Report by Brigadier Gareth Collett CBE CEng MSc BSc (Hons) FIExpE
Home Made Explosive (HME) is an energetic material produced from precursor chemicals that have been physically mixed or combined in a chemical reaction. Production often requires the use of other chemicals to synthesize the process, or to act as catalysts.
Explosives can be single compounds or mixtures and in the context of HME, comprise a fuel and oxidizer. When initiated by a suitable stimulus, these fuels and oxidizers deflagrate (burn rapidly) or detonate, dependent upon the ‘work’ required on the surroundings (such as blast, fragmentation, or heat).
HME is generally used when the effective control of military and commercial explosives is in force. To the international community HME is a chameleon – it can exist as loose or compacted powder, as an emulsion, gel or plasticine, as a free-flowing liquid or a fine powder dispersed in the air. It can be prepared well in advance or mixed prior to use. One issue facing all States is the dual-use nature of most precursors considered in the manufacture of IEDs. This makes regulation problematic.
HME has been used in military and commercial explosive engineering applications for over a millennium, but the last 50 years have seen it metastasize in IEDs for the following reasons:
- HME can be made from freely available precursor materials, which are not adequately policed;
- Supply chain analysis determines what perpetrators decide to use in IEDs and is a result of the:
- successes achieved in moving towards a mine free world;
- improved controls over access to military and commercial explosives in States with strong institutions;
- inability of weakened institutions to manage security of their ordnance, munitions and explosive stockpiles;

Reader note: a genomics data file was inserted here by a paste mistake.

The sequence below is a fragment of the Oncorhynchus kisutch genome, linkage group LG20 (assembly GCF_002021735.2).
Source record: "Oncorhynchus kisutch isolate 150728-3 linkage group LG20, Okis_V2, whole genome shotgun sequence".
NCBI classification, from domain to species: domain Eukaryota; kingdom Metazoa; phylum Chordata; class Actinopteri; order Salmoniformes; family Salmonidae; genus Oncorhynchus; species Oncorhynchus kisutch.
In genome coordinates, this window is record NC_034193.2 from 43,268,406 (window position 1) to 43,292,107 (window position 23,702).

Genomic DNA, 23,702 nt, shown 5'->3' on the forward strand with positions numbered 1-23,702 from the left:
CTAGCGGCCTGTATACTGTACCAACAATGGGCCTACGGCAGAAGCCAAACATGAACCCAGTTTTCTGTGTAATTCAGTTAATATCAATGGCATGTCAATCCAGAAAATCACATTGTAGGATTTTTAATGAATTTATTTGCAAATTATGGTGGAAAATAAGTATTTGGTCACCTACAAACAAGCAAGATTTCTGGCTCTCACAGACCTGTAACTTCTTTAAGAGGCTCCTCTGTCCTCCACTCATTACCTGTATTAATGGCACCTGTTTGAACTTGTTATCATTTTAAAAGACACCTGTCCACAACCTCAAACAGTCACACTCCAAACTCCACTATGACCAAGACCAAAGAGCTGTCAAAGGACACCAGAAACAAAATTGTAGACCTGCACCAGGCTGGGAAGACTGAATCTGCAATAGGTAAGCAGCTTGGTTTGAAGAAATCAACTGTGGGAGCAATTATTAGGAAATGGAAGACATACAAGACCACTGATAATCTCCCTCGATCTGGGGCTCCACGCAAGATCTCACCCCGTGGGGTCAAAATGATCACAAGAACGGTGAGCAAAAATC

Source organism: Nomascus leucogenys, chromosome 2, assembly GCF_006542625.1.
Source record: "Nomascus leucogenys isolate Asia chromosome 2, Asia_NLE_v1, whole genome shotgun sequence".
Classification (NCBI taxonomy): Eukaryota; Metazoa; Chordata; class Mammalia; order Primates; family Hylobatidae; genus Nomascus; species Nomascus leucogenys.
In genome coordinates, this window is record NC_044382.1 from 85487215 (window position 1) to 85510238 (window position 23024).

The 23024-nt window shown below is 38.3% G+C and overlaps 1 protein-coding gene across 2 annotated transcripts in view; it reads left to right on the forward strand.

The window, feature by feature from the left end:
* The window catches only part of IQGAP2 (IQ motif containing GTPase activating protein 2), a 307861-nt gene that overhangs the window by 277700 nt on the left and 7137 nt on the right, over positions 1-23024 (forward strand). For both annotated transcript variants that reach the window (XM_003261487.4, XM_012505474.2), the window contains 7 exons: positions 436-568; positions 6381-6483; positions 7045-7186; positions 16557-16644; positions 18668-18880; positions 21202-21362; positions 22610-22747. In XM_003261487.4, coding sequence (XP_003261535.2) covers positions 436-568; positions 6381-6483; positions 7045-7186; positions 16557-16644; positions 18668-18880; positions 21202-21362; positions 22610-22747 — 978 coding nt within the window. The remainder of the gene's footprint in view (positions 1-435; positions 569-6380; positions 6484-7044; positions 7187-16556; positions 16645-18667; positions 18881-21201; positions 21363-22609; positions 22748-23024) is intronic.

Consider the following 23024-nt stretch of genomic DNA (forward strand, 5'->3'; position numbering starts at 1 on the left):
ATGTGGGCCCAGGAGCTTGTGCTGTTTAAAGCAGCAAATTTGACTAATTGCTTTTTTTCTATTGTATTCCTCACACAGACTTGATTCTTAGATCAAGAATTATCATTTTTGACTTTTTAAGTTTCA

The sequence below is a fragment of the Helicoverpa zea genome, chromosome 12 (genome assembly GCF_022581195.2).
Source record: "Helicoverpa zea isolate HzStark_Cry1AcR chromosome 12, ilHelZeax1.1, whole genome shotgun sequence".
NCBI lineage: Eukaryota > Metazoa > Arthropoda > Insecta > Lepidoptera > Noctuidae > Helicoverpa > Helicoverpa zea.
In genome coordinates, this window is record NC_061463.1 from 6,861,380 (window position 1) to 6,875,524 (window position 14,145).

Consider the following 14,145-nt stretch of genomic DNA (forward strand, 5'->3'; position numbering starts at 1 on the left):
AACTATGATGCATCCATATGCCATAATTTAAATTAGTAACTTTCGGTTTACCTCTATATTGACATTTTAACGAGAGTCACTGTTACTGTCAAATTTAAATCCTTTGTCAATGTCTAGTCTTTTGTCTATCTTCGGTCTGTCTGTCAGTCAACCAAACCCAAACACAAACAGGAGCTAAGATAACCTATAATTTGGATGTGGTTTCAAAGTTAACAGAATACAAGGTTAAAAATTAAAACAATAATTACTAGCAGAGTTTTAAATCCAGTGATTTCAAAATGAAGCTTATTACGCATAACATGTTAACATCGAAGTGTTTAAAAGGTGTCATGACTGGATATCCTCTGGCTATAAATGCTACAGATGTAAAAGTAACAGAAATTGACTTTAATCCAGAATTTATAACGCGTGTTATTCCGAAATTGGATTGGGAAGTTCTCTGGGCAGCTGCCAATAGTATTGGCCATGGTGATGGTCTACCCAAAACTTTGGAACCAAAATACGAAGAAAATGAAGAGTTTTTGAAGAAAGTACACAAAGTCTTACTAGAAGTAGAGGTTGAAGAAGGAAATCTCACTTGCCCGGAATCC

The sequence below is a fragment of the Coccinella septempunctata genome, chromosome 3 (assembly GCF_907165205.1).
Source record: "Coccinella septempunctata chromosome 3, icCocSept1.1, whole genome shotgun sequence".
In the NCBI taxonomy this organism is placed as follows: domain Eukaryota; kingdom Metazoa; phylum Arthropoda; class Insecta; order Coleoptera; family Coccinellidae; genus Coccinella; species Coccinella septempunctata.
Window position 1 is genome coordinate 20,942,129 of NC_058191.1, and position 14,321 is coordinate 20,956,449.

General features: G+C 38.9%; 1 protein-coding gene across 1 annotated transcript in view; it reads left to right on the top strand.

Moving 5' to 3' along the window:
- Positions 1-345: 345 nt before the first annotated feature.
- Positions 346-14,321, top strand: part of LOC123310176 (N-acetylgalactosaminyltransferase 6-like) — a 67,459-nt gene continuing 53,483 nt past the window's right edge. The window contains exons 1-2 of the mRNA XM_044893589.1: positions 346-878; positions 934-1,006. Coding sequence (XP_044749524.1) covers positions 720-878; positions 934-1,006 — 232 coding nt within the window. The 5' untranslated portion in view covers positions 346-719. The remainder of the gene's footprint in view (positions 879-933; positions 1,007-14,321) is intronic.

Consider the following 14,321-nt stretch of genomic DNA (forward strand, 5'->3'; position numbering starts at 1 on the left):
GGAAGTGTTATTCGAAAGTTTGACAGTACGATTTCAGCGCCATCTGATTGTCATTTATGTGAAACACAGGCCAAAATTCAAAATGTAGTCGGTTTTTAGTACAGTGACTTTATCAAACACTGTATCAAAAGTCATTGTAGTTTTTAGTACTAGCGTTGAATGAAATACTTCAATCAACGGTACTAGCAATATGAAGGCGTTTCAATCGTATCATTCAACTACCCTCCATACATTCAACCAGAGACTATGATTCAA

- The internet provides ready access to technology and instructions on how to use it;
- The sophistication of an IED lives within the imagination and the capability of the bomb maker; and
- The lack of discrimination offered by an IED and its very subversive nature shatters the soul of any community exposed to it.
Precursor chemicals come in many forms and have a wide variety of applications. Examples include acetone, ether, glycerine, nitric acid, sulphuric acid, toluene, and urea. Some chemicals such as potassium permanganate and sodium nitrate appear on the World Health Organisation (WHO) list of essential medicines, whilst others such as sulphuric acid sit atop the world’s most manufactured chemicals given their importance to industry. It is therefore impractical and financially unviable to impose a ‘blanket ban’. Precursors can also be found in retail stores, our homes or in specialist applications. Explosives derived from such chemicals pose a considerable threat and on a TNT equivalency basis  can be 0.3 to 1.63 times as powerful (see Figure 1).
Did you find this story interesting? Please support AOAV's work and donate.